MOVIES : SEXY SWAYZE : On the Set of His First Film Since 'Dirty Dancing'

Patrick Swayze has discovered that with huge success comes the feeling "everything is designed to help you sell out." He doesn't like the feeling.

For years, the Houston-born actor with the Adonis body and good ol' guy face has been talking a true believer's line when it comes to the subject of artistic integrity. Now riding the tidal wave of his "Dirty Dancing" success--magazine covers, mob scenes with fans, and a Barbara Walters interview behind him--Swayze is finding himself with the opportunity to practice what he preaches.

"There are people who want me to do a cologne. They want to call it 'Patrick,' " he scoffs. "I was offered a fortune to make exercise videos. Posters, all kinds of stuff--something like $10 million worth. It's insanity. I'm not going to do any of it."

What Swayze is doing is producer Joel Silver's $15-million "Road House," now shooting in the Santa Clarita Valley near Valencia. Due out next winter, it's the first feature Swayze has made since "Dirty Dancing" mamboed its way to box-office heaven, and it's a decided switch from the romantic "women's movie" that marked his breakthrough.

"Road House" has Swayze as a bouncer with a difference (a Ph.D. in philosophy) who takes on the chore of cleaning up a rowdy Missouri honky-tonk and soon runs into trouble from local kingpin Ben Gazzara. Sam Elliott is Swayze's buddy and newcomer Kelly Lynch provides the love interest.

The movie is chockablock with the sort of macho-minded ingredients that have become producer Silver's stock in trade in movies like "48 HRS.," "Commando," "Lethal Weapon" and this summer's Bruce Willis-vs.-terrorist adventure, "Die Hard."

It features stunts ranging from a high-speed chase in which a Mercedes is blown up in midair to a "big foot" truck smashing through a plate glass window. Instead of lifts, splits and swiveling hips, Swayze will be seen executing a combination of nine different fighting styles, from basic street scuffling to exotic kick boxing.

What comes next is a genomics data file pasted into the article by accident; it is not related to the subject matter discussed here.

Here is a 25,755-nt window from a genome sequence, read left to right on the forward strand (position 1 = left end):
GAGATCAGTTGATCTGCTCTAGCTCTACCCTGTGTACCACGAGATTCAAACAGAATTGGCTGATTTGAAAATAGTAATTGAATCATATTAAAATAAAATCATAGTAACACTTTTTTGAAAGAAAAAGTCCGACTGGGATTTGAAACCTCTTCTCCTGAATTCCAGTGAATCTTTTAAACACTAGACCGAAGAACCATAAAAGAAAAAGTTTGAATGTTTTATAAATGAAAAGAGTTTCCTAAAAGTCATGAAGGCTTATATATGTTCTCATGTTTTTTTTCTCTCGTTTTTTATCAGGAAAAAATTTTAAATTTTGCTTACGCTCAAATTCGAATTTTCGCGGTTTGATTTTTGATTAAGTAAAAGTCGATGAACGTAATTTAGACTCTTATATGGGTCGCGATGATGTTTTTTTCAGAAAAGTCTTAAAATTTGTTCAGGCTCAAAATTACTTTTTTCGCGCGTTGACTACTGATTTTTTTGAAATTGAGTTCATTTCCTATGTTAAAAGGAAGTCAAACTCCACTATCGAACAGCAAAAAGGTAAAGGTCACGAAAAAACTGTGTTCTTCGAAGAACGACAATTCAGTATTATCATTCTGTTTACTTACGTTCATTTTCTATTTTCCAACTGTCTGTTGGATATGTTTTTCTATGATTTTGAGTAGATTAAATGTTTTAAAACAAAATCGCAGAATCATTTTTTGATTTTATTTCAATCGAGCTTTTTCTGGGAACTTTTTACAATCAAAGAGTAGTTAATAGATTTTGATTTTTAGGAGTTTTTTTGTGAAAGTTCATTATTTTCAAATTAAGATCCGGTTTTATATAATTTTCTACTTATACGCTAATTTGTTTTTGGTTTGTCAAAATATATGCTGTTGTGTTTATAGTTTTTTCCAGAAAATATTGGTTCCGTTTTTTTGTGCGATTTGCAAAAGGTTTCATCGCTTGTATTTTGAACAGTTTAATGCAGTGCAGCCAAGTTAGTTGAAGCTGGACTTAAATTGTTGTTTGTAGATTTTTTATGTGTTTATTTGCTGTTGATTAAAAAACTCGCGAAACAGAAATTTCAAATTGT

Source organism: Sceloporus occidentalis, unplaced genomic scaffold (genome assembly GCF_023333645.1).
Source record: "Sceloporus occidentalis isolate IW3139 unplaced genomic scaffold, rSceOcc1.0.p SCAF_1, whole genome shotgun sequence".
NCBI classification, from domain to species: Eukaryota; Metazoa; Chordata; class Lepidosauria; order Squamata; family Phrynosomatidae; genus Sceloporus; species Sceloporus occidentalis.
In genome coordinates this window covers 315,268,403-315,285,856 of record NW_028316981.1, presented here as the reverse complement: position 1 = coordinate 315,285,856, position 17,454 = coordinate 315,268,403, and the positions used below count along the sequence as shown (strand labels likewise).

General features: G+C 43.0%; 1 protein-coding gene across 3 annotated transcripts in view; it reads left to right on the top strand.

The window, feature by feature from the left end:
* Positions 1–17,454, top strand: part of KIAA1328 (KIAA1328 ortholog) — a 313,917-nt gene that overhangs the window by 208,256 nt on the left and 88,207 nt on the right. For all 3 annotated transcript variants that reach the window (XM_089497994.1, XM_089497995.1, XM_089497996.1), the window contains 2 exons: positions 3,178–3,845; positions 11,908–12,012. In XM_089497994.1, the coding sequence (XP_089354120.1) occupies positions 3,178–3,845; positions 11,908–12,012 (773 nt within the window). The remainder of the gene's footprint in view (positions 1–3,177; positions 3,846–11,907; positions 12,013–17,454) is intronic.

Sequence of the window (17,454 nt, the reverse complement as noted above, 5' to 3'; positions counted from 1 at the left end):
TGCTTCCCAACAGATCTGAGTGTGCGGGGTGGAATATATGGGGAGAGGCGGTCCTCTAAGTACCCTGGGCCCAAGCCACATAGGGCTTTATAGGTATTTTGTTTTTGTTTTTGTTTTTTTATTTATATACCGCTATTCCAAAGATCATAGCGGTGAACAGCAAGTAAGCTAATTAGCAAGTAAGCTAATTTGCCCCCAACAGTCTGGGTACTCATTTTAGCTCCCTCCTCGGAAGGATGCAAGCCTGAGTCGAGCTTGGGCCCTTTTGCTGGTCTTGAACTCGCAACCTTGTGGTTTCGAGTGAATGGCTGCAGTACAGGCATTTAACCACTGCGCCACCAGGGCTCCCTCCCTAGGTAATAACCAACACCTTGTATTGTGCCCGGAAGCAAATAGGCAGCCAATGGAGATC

After five days of shooting a fight scene on a river bank near Fresno, Swayze, 35, had to have 80 cc.'s (approximately 2 1/2 ounces) of fluid drained from the damaged left knee that's plagued him throughout his career. Four operations on that knee led to Swayze's 1978 decision to move to Los Angeles from New York--where he had studied and performed with the Harkness, Joffrey and Feld dance companies--and channel his drive into an acting career.

More surgery now looms. "Running, I think, is difficult for him," says director Rowdy Herrington. But he adds that whatever pain the actor has experienced, it hasn't slowed him or the production down. Even stunt coordinator Charles Picerni says that among other things, Swayze handled a stunt that required making a 20-foot drop from a rooftop to a truck bed.

During a break in shooting, Swayze talks about his physical woes with the unemotional air of a professional athlete doing a locker-room interview.

"God knows," he says, asked how he initially hurt his back. Then, off-handedly: "I've had so many injuries." But he's quick to point out that they haven't stopped him yet.

What Swayze's anxious to get across is his desire "to turn an action film into a performance film--by turning this character into a real, feeling human being."

He also hopes to attract a considerable portion of his female following to "Road House" by bringing as much sensitivity to his tough-guy-with-a-brain character as possible.

While it isn't a romantic film, "Road House" does have a romantic moment or two, he notes. "The love scene is probably the hottest I've ever done, and clothes don't even come off.

"What's powerful about a love scene is not seeing the act. It's seeing the passion, the need, the desire, the caring, the fear," Swayze adds. "You don't need to get graphic unless the actors can't deliver the goods. . . . Maybe that's not always true, but in most cases it is. Sometimes it's just that the film maker wants a little porn for himself. I don't believe in that."

One of the creative collaborations in which Swayze and his wife, actress/dancer Lisa Niemi, engage, he says, is "figuring out these love scenes together in advance, working out what is going to make them the hottest."

The at-home choreography also helps him, "because it's very scary to do a love scene. You're displaying something private with 50 people on the set watching. I don't think you ever get used to it, because, boy," he laughs, "it still intimidates me!"